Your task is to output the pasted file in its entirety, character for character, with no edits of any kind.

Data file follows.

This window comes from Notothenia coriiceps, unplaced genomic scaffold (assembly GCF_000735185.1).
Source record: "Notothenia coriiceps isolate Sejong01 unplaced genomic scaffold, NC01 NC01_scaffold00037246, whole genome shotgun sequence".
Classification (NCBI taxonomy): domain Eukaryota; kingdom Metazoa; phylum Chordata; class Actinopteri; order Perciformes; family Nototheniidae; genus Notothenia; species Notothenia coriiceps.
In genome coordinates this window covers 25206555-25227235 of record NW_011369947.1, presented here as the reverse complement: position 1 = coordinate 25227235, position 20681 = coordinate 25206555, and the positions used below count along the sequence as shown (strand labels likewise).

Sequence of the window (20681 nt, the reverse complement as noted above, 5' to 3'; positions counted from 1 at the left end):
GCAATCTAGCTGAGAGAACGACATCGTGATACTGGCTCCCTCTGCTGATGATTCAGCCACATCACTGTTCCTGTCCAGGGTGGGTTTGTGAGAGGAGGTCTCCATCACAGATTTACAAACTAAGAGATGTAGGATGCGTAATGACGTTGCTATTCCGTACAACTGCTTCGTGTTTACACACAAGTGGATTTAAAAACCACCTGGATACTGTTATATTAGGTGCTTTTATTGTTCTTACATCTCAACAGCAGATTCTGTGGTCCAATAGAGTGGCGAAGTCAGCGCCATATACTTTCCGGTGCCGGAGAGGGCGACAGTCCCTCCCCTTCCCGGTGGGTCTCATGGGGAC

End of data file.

This window comes from Notothenia coriiceps, unplaced genomic scaffold (assembly GCF_000735185.1).
Source record: "Notothenia coriiceps isolate Sejong01 unplaced genomic scaffold, NC01 NC01_scaffold00037246, whole genome shotgun sequence".
Classification (NCBI taxonomy): domain Eukaryota; kingdom Metazoa; phylum Chordata; class Actinopteri; order Perciformes; family Nototheniidae; genus Notothenia; species Notothenia coriiceps.
In genome coordinates this window covers 25206555-25227235 of record NW_011369947.1, presented here as the reverse complement: position 1 = coordinate 25227235, position 20681 = coordinate 25206555, and the positions used below count along the sequence as shown (strand labels likewise).

Sequence of the window (20681 nt, the reverse complement as noted above, 5' to 3'; positions counted from 1 at the left end):
GCAATCTAGCTGAGAGAACGACATCGTGATACTGGCTCCCTCTGCTGATGATTCAGCCACATCACTGTTCCTGTCCAGGGTGGGTTTGTGAGAGGAGGTCTCCATCACAGATTTACAAACTAAGAGATGTAGGATGCGTAATGACGTTGCTATTCCGTACAACTGCTTCGTGTTTACACACAAGTGGATTTAAAAACCACCTGGATACTGTTATATTAGGTGCTTTTATTGTTCTTACATCTCAACAGCAGATTCTGTGGTCCAATAGAGTGGCGAAGTCAGCGCCATATACTTTCCGGTGCCGGAGAGGGCGACAGTCCCTCCCCTTCCCGGTGGGTCTCATGGGGAC